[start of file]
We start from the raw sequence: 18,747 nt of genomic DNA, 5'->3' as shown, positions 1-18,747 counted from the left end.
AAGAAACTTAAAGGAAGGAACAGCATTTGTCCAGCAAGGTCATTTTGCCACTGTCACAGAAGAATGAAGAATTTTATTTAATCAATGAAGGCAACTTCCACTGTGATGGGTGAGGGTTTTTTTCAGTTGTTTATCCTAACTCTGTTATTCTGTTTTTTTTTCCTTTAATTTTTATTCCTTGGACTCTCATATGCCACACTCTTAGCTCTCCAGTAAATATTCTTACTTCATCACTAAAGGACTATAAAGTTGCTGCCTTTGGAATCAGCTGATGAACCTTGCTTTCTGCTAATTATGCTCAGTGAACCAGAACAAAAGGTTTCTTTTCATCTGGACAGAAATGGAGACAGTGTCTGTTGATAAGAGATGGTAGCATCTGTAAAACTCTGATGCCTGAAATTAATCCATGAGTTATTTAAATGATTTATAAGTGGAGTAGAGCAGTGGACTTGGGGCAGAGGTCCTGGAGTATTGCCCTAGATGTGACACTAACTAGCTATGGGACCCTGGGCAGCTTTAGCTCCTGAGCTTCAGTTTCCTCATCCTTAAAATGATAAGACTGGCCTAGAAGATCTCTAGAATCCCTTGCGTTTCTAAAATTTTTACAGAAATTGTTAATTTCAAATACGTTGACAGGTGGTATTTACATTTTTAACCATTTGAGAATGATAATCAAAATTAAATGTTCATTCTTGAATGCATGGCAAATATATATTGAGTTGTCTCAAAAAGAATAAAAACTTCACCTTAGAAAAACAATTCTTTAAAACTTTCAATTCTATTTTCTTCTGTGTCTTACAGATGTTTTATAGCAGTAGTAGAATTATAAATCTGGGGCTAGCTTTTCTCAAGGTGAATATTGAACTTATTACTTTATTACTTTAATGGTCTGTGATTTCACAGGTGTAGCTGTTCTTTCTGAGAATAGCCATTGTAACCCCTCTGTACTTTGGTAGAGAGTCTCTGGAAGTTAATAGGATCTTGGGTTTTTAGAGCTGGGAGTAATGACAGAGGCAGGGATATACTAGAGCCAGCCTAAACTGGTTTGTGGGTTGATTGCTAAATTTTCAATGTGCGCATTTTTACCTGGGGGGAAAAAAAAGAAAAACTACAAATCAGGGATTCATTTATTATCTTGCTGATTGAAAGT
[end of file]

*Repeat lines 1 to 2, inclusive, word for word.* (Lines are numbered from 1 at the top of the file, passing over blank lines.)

We start from the raw sequence: 18,747 nt of genomic DNA, 5'->3' as shown, positions 1-18,747 counted from the left end.
AAGAAACTTAAAGGAAGGAACAGCATTTGTCCAGCAAGGTCATTTTGCCACTGTCACAGAAGAATGAAGAATTTTATTTAATCAATGAAGGCAACTTCCACTGTGATGGGTGAGGGTTTTTTTCAGTTGTTTATCCTAACTCTGTTATTCTGTTTTTTTTTCCTTTAATTTTTATTCCTTGGACTCTCATATGCCACACTCTTAGCTCTCCAGTAAATATTCTTACTTCATCACTAAAGGACTATAAAGTTGCTGCCTTTGGAATCAGCTGATGAACCTTGCTTTCTGCTAATTATGCTCAGTGAACCAGAACAAAAGGTTTCTTTTCATCTGGACAGAAATGGAGACAGTGTCTGTTGATAAGAGATGGTAGCATCTGTAAAACTCTGATGCCTGAAATTAATCCATGAGTTATTTAAATGATTTATAAGTGGAGTAGAGCAGTGGACTTGGGGCAGAGGTCCTGGAGTATTGCCCTAGATGTGACACTAACTAGCTATGGGACCCTGGGCAGCTTTAGCTCCTGAGCTTCAGTTTCCTCATCCTTAAAATGATAAGACTGGCCTAGAAGATCTCTAGAATCCCTTGCGTTTCTAAAATTTTTACAGAAATTGTTAATTTCAAATACGTTGACAGGTGGTATTTACATTTTTAACCATTTGAGAATGATAATCAAAATTAAATGTTCATTCTTGAATGCATGGCAAATATATATTGAGTTGTCTCAAAAAGAATAAAAACTTCACCTTAGAAAAACAATTCTTTAAAACTTTCAATTCTATTTTCTTCTGTGTCTTACAGATGTTTTATAGCAGTAGTAGAATTATAAATCTGGGGCTAGCTTTTCTCAAGGTGAATATTGAACTTATTACTTTATTACTTTAATGGTCTGTGATTTCACAGGTGTAGCTGTTCTTTCTGAGAATAGCCATTGTAACCCCTCTGTACTTTGGTAGAGAGTCTCTGGAAGTTAATAGGATCTTGGGTTTTTAGAGCTGGGAGTAATGACAGAGGCAGGGATATACTAGAGCCAGCCTAAACTGGTTTGTGGGTTGATTGCTAAATTTTCAATGTGCGCATTTTTACCTGGGGGGAAAAAAAAGAAAAACTACAAATCAGGGATTCATTTATTATCTTGCTGATTGAAAGT